Jacksonian Democrats: Oppressors of the Common Man

Topics: Andrew Jackson, United States Constitution, Martin Van Buren Pages: 3 (991 words) Published: April 30, 2013
Keegan Kylstra

Jacksonian Democrats: Ruthless Oppressors of the Common Man.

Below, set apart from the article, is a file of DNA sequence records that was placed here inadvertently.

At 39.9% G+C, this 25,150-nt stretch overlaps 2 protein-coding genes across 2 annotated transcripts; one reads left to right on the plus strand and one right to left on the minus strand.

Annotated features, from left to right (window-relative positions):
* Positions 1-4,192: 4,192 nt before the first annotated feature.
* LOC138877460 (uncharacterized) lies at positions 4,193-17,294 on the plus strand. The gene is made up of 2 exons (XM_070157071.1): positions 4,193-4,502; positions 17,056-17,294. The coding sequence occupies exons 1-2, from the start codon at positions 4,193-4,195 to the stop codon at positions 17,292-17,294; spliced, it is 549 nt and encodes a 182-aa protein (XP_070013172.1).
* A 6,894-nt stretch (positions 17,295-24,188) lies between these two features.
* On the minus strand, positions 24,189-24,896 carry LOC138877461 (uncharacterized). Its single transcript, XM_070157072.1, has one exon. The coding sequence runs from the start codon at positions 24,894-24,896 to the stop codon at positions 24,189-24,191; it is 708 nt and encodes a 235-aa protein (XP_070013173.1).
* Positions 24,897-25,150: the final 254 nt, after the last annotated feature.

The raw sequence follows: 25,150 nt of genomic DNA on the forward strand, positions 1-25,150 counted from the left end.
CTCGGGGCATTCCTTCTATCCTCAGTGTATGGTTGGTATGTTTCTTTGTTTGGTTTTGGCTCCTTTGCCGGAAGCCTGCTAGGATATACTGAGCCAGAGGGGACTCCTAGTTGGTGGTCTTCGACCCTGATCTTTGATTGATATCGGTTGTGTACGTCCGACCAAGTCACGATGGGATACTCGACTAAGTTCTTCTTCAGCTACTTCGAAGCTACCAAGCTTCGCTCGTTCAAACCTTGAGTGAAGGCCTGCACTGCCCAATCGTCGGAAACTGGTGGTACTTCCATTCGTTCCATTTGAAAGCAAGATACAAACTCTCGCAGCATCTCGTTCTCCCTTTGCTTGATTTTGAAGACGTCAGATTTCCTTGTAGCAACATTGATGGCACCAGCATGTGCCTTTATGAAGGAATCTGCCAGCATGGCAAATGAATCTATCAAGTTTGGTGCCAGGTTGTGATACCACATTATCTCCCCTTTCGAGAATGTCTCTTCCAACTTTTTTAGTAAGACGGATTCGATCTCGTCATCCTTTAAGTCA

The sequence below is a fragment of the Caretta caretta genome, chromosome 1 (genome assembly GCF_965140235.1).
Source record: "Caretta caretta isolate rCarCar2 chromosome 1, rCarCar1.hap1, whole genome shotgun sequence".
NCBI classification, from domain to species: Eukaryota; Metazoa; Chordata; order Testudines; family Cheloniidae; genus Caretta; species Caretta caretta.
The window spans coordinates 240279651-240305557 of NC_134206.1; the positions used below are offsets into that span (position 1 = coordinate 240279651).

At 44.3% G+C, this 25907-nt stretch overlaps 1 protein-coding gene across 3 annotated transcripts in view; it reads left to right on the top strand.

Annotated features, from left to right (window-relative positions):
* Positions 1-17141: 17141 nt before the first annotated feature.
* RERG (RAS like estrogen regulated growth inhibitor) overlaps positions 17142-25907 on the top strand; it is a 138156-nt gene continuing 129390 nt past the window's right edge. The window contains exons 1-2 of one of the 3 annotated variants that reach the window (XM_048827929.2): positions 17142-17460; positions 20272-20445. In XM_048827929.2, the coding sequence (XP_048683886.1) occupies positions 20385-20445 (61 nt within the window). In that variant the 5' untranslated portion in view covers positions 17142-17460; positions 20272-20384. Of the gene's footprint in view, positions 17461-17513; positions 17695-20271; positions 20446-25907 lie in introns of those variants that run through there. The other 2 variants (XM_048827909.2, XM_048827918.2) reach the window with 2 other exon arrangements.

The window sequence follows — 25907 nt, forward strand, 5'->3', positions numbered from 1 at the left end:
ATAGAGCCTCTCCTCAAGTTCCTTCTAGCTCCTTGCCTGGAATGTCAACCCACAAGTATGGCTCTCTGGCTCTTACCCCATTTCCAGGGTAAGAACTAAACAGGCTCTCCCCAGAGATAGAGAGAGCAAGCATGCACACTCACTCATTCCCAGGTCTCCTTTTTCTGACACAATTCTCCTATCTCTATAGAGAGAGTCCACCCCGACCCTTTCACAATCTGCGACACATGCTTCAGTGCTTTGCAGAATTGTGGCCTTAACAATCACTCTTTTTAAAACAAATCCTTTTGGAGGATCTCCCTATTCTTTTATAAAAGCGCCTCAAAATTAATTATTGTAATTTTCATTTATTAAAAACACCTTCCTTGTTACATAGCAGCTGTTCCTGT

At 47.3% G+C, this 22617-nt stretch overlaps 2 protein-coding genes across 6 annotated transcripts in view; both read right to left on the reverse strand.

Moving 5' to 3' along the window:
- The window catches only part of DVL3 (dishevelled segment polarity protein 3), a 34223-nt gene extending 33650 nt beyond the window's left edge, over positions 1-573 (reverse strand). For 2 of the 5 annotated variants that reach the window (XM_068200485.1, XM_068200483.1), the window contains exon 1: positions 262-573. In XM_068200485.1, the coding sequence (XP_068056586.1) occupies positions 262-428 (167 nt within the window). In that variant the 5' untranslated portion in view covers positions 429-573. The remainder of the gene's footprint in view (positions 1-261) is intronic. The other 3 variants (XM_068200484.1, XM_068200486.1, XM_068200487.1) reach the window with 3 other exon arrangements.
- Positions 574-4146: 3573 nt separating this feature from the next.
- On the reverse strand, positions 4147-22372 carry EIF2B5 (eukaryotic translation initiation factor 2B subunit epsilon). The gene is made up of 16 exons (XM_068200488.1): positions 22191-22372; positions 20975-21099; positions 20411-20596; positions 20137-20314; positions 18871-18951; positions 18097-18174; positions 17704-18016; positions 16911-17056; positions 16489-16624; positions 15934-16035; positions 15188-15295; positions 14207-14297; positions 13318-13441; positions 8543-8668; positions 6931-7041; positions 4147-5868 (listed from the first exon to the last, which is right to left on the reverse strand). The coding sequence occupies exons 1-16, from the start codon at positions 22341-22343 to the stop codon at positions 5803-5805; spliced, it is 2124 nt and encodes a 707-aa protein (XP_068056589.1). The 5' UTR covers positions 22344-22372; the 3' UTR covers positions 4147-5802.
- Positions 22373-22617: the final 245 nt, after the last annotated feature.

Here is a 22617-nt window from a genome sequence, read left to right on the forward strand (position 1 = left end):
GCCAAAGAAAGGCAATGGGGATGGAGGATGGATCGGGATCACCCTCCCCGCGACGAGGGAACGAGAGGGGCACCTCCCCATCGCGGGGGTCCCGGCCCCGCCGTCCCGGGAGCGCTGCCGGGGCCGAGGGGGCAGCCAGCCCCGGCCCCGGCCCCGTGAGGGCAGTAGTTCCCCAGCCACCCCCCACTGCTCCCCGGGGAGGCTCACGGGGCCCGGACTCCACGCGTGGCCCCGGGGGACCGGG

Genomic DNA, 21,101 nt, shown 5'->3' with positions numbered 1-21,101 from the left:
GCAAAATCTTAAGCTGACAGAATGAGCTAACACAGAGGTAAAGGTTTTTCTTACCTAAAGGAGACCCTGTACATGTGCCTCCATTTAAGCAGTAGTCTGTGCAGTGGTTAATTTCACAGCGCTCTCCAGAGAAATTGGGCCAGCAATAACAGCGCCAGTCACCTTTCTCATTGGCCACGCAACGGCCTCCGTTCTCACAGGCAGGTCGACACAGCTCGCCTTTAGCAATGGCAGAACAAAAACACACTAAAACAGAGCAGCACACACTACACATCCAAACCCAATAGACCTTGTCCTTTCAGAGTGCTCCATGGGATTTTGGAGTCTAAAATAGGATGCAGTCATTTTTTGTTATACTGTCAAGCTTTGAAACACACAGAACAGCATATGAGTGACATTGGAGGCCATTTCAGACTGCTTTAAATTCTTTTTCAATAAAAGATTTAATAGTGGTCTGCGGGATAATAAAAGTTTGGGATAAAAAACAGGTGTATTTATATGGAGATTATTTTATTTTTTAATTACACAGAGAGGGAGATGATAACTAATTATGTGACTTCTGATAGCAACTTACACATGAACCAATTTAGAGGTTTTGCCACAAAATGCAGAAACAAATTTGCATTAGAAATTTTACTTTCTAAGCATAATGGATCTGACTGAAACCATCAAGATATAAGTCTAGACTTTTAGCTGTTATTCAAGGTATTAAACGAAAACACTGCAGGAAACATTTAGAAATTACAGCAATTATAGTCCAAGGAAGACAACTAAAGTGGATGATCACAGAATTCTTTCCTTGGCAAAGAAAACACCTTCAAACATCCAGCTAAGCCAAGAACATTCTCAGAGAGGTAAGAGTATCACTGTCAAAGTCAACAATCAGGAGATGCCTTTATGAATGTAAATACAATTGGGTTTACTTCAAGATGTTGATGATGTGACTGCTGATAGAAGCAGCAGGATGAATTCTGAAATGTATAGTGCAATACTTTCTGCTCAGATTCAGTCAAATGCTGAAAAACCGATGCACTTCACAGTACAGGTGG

There is no doubt that the Jacksonian Democrats changed American history. Their brand of fiery populism increased political participation throughout the nation, with millions of white men voting by the 1840 presidential election, as seen in Grolier’s Presidential Election Results. However as the King Andrew the First cartoon shows, Jacksonian Democrats were in reality, tyrannical opportunists who made decisions based on dogma and populism, ignored the Courts, and curtailed minority rights, ultimately weakening the Constitution. The economic policies of the Jacksonian Democrats were dogmatic rather than realistic, as shown by the Bank charter renewal fight and its aftermath. When the bank charter was put up for renewal in 1832, Congress renewed it overwhelmingly. However Jackson in his Bank Veto Message says the bank was unconstitutional. However in McCulloch v. Maryland in 1819 the bank was deemed constitutional as part of the “necessary and proper clause” in the Constitution granting the federal government the power to pass items not explicitly stated in the Constitution if it relates to government functions, as it provided a uniform currency. The bank veto furthered “a general equality of condition amongst the people”, as noted by Alexis Tocqueville. This new “equality of condition”, however, was one of poverty amongst all people. The Distribution Act of 1836 distributed federal surpluses to “pet banks” in the states. This, along with laws such as the Specie Circular, which stipulated all land transactions be paid for in hard currency, caused state banks to default, creating the Panic of 1837. The Jacksonian Democrats’ solution to this problem was the Independent Treasury System, which dried up credit even further, as remaining federal funds were put in dust bins such as Fort Knox. Few settlers could get their hands on hard currency in the first place,...
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